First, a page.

Fox, Charles James, 46, 4711, .Janet (MP), 76 :Fussell, Paul, 24n (~ames,

theme of. See Emma, games. theme of; Huizinga, J. Gardiner, Mr. (PP), 13o-32, 151 Garrick, David, Lethe or E.wjJ in the Shades, 43 Gilpin, William, 42, 95, g6, 105 Girard, RcnC, 20111 Gisborne, Thomas, An Enquiry into the Dillie.< of the Female Sex, I34n; A11 F:nquiry into the Duties of Men in the Higher and Middle Classes of Society, 186-87 (~odmcrsham Park, 88 Godwin, William, 10, 154, tg8; Enquiry Cmu:aning Political ]wtice,

47 Goldsmith, Olive-r, 4511; The Vicar of VVahefield, II, I2, 13, qn Comlnich, E. H., 83 Gordon Riots, g6 G-orer, Geoffrey, 6n, 88n Cornall, :F. C., 86n Gosse, Edmund, Father and Son, 20 Grant, Dr. (MP), 40 (;rant, Mrs. (I\.1P), 40, 50 (;rccnc, Donald J ., 118n Hamilton, .Elilabcth, 199 Hancock, Eliw. See l'cuillidc-, Eliza de Harding, D. W., sn, 6, 6n, 7, 31, 97, 194· 194Il Hanly, Thomas, jude the ObKure, 21 Harmsel, Henrietta Ten, 1511, 103n Harvey, W. J., 161, 162, 171 Harville, Captain (P), 73, 78n, 179, tgo, 1!)2-!)3, 198, 200. 204-5 Harville-, Fanny (P), I!)O Hastings, 'Varrcn, 4511 Hawthorne, Nathaniel, The Scarlet Leller, 108 Hays, i\fary, 198 Hayter, Charles (P), 195

Heywood , Charlotte (Sanditon ), 2Io29 Heywood , Mr. (Sandi ton), 212-14 Hibbard, G. R., 44n Hobbes, Thomas, 77 Hooker, Richard, 24n Hough, Graham, 30, 146, 146n Howard, Mr. (The Watsons) , 6g, 22528 Huizinga , J., 165, 165n Hume, David, to6 Hunter, J. Paul, 130 Hussey, Christop her, 4tn Inchbald , Mrs. Nature, 103

Elizabeth ,

Art and

James, Henry, t6o, t66; The Portrait of a Lady, 148 Jennings , Mrs. (SS), go, uo-12, 220 Job, Book of, 13 Johnson, Samuel, 140, 24n, 126, 168n; Rasselas, 11, 12 , ug Joyce, James, A Portrait of the Artist, 20, 22 Kernan, Alvin, 930 Kettle, Arnold, 30, 146, 146n, 153-55, 153""· 1740, 184 Kliger, Samuel, tt8n Knight, Richard Payne, 41, 410, 42; The Landscap e, 44 Knightle y, George (E), 27, 39, 110, 131, 148, 153n, 155. 159-61, t66--68, t68n, 172-78, 175"· 203, 225 Knightle y, Isabella (E), t6t Knightle y, John (E), 156, 159 Kotzebue , A. F. F. von, 55 Lady Catherin e (PP), 7, 117, 127, 132, 135· 141, 151 Lady Susan (l,ady Susan), 31 Lambe, Miss (Sandilon ) , 227 Larkins, William (E) , 161 Lascelles, Mary, 35, 224nn Lawrence , D. H., A Propos of "Lady Chatterle y's Lauer," 34, 145. 151-53,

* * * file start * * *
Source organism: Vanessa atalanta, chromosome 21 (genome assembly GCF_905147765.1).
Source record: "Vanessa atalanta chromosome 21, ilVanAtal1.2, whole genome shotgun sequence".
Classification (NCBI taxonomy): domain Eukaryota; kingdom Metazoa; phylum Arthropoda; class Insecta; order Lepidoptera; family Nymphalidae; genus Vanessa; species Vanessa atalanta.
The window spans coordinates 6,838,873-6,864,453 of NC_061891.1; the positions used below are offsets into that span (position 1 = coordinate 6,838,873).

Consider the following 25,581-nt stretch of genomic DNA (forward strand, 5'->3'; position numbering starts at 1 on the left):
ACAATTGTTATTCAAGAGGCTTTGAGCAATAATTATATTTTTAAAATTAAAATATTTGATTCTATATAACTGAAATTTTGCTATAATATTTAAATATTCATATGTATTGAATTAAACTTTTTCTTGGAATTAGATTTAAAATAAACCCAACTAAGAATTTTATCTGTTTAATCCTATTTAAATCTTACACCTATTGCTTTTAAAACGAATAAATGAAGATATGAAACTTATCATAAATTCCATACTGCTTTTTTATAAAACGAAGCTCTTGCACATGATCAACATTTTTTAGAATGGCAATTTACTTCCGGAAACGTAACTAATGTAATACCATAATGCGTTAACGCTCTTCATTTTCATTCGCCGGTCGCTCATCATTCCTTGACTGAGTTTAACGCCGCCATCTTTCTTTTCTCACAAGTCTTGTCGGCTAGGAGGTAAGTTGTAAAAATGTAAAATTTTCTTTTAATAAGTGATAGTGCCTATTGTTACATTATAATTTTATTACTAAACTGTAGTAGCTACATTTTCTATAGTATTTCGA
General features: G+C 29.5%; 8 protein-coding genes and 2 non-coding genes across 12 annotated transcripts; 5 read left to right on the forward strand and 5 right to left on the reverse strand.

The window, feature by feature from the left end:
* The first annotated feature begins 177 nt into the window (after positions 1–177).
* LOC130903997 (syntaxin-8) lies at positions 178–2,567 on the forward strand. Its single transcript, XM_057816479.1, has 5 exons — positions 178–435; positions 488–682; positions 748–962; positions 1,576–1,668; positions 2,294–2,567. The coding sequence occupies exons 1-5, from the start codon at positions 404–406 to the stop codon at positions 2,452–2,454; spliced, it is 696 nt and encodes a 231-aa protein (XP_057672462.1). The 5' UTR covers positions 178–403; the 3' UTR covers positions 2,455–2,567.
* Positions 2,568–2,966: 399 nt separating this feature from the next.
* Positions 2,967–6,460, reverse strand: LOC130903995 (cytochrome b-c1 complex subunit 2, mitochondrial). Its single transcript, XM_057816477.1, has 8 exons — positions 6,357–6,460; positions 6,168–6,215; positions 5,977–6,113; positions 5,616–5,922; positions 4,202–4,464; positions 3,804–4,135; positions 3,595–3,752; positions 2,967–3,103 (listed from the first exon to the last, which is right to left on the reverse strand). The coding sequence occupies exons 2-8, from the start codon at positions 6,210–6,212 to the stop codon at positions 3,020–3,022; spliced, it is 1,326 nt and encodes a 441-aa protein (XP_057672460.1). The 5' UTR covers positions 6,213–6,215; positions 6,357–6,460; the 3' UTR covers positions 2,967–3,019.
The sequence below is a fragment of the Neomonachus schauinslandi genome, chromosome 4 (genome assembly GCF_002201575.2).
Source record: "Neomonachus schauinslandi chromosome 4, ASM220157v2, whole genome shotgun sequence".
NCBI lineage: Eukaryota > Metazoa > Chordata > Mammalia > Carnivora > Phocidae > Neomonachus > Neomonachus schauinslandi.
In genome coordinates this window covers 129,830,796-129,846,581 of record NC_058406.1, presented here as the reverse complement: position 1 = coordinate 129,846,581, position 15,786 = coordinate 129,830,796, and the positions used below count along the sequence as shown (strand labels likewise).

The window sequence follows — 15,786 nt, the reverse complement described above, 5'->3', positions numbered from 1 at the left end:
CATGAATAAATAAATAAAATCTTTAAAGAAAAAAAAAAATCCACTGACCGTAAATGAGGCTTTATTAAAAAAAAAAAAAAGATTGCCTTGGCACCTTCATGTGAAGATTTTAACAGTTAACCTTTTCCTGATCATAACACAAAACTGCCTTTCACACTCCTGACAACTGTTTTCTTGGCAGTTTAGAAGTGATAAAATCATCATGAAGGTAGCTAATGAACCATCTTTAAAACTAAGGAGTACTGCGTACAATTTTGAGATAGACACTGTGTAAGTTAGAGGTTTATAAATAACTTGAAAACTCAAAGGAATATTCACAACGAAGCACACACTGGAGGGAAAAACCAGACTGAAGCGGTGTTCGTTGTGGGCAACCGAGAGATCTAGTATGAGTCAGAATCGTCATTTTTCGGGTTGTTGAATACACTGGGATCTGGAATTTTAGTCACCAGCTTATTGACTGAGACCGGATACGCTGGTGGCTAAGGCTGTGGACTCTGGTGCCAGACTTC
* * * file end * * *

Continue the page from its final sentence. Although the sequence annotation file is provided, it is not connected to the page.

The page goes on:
155, 176; The Rainbow , t6; Women in Love, 22-23, 151n l,azarillo de Tormes, 16 Lea vis, F. R., gn, 101 Leavis, Q. D., S:m Lee, Miss (MP), 79 Lennox, Charlotte , 148n Levi-Stra uss, Claude, 57" Lewis, C. S., Sn Lindsay, Lord, 50 Litz, A. Walton, gn, 32, 320, 37, 59, 590, 82n, 83n, 84n, g6n, 103, tojn, 104n, 1240, 182n, 189n Lodge, David A., 36n, 71 Lovejoy, A. 0., 24n Lucas, Charlotte (PP) , ugn, 128 Lucas, Sir William (PP), 117, 141 Mackenzie, Henry, The Man of Feelmg. ug, 1210 McKillop , Alan, 17, g2, 103n MacKinn on, Sir Frank, 510 Malins, Edward, 39n, 4on, 410, 44n, 48n, 510 Mandevil le, Bernard, 192 Mansfield Park, 35-80; casting of Lover's Vows, 5g--6o; compared with Emma, 147-48: compared with Pride and Prejudice, 36-38, 142; Crawford 's Protean nature, 64--70; debate over sermon delivery, 67-70 (see also Blair, Hugh; Cowper, Wil· liam; Sheridan , Thomas) ; the East Room, 73-74; Edmund' s ordinatio n, 61-63, 6tn; estate improvem ents, theme of, 31, 38-59, 90-91, 174-76, 184-85, 185n, 21o-16 (see also Burke, Edmund; Cowper, William; Repton, Humphry ) ; Fanny Price, role of, 71-Bo; Fanny's education al hypothesis, 72-73; Fanny's function as judge, 74--75; Fanny's isolation and the Portsmou th episode, 75-79; Fanny's moral character , 72-73; Fanny's return from exile, significance of, 79--Bo; oppositio n between Edmund and Mary, 62-64; opposi-